The message came from Jennifer Andress, a senior at Bob Jones High School in Madison, Alabama. A self-described Wiccan (the pagan religion commonly associated with witchcraft) and Goth (the broody subculture marked by industrial music, black clothing, white makeup, and a preoccupation with death), she is a member of an obsessive, brainy community of oddballs, misfits, geeks, and nerds who know what it's like to be outcasts.
The massacre near Littleton, Colorado, in April hit their world like a bomb. Like so many other kids who don't fit into conventional notions of 'normal,' Jennifer found the massacre and resulting media-fueled hysteria appalling.
'It hurts,' she wrote. 'Why do people assume that a kid in a black trench coat must be a psychotic murderer instead of a National Merit Scholar? Or a kid who plays Doom? Or wears white makeup? Or listens to Marilyn Manson or industrial music? Or spends as much time on the Net as his or her classmates do on the football or soccer field?'
Although many geeks are happy, well-adjusted, popular, and athletic, many are not. They grasp the reality of the alienated, the anger of those who inhabit a world that isn't made for them, doesn't work for them or reflect their values, and sometimes systematically excludes and humiliates them--a brutal fact of life in middle school and high school. And if life was painful before Littleton, it got worse afterward. The media coverage was grotesque, even outrageous. Even serious journalists accepted and transmitted the idea that two students turned to mass murder because they played nasty computer games associated with the gloomy (but nonviolent) Goths, or had access to Internet bomb-making sites.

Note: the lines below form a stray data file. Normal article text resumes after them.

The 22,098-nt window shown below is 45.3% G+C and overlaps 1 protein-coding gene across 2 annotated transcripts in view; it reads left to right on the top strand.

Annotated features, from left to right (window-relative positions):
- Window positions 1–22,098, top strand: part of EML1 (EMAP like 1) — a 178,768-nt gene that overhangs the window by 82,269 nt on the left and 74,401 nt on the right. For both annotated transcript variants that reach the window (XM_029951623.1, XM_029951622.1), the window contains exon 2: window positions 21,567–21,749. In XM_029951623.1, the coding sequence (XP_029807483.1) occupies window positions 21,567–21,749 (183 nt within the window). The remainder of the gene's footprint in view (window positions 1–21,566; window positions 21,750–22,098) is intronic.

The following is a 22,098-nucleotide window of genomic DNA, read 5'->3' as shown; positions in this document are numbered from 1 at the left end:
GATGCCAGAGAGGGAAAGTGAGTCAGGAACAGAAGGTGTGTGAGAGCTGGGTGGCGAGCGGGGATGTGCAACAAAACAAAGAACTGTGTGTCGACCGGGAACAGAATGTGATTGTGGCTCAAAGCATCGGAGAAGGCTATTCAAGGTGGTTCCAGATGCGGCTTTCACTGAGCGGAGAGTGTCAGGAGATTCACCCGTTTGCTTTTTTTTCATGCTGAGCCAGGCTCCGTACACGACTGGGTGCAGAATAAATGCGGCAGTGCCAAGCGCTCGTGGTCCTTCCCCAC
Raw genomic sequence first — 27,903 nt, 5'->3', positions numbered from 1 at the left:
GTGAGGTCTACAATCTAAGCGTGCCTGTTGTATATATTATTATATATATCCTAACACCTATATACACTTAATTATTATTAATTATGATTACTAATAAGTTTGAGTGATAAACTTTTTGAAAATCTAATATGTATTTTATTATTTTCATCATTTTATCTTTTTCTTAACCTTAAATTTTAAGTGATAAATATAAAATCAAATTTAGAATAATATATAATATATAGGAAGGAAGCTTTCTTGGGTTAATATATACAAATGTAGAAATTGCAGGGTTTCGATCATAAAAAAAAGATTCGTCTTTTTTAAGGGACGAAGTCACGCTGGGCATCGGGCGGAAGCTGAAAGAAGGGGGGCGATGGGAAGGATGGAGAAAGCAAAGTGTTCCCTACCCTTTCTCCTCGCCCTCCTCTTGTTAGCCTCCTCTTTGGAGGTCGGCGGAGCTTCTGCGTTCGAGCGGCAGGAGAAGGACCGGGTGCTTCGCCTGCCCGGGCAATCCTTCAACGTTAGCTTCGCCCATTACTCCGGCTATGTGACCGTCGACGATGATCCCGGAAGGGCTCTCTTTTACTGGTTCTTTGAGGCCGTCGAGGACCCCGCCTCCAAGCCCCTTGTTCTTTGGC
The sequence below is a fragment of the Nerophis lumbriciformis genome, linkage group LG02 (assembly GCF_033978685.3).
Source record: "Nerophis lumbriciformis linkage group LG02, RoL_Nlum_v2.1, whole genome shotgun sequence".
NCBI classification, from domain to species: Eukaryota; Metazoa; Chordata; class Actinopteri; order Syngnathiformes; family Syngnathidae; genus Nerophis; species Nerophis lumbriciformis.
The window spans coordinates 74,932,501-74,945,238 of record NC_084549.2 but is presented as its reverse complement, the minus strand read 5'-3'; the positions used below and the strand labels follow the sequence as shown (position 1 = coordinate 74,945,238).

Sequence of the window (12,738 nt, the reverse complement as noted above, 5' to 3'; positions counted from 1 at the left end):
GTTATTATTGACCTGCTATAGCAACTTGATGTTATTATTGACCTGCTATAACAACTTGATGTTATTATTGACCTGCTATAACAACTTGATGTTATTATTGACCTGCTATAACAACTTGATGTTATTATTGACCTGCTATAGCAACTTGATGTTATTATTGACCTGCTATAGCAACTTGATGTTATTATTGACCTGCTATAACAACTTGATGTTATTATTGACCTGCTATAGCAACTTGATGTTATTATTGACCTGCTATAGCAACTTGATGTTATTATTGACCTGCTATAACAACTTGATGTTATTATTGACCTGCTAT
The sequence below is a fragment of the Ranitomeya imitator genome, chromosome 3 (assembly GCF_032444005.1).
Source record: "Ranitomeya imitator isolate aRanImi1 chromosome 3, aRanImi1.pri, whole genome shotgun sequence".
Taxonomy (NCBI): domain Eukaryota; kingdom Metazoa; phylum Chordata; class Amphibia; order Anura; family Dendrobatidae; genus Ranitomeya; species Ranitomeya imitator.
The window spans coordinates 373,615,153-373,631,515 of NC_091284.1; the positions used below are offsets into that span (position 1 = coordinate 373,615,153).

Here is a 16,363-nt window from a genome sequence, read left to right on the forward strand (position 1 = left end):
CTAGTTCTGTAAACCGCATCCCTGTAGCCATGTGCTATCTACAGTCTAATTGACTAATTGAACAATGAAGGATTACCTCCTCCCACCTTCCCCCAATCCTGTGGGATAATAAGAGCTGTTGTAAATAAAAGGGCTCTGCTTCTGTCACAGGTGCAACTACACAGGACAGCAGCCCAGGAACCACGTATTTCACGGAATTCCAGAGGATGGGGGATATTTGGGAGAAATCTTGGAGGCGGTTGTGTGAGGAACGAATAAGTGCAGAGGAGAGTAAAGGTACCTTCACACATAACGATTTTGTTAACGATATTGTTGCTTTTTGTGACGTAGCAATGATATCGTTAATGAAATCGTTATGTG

Dumb and demonstrably false as it is (an estimated 20 million Americans, mostly kids, are into video and computer games; hardly any commit mass murder), this idea was so prevalent that most of the country actually came to believe it. The week after the massacre, a Gallup poll suggested that more than 80 percent of Americans agreed that the Internet was at least partly responsible for the Colorado killings.
And who could blame them? CBS's 60 Minutes devoted a segment to this question: 'Are Video Games Turning Kids into Killers?' Time magazine ran grainy pictures of the two killers under this cover line: 'The Monsters Next Door.' Hundreds of newspapers and TV stations ran stories linking computer games, Goths, Web sites, and other 'aberrant,' 'abnormal,' and 'weird' behavior to mass murder. These messages were almost guaranteed to panic parents and students and to stampede educators into overreaction. Instead of being a force for truth, clarity, and calm, the media transmitted hysteria. The cost of being different--already high--went way up.
Overnight, geeks, misfits, and oddballs became instant suspects in a kind of 'geek profiling,' a national hunt for the strange.
Three days after the massacre, I wrote a column called 'Why Kids Kill' on Slashdot, a Web site with a large geek following. It was reprinted on the Freedom Forum's Web site, Free! I suggested in the column that ties between violence and popular culture are fuzzy at best, and that what caused these mass killings remains unclear.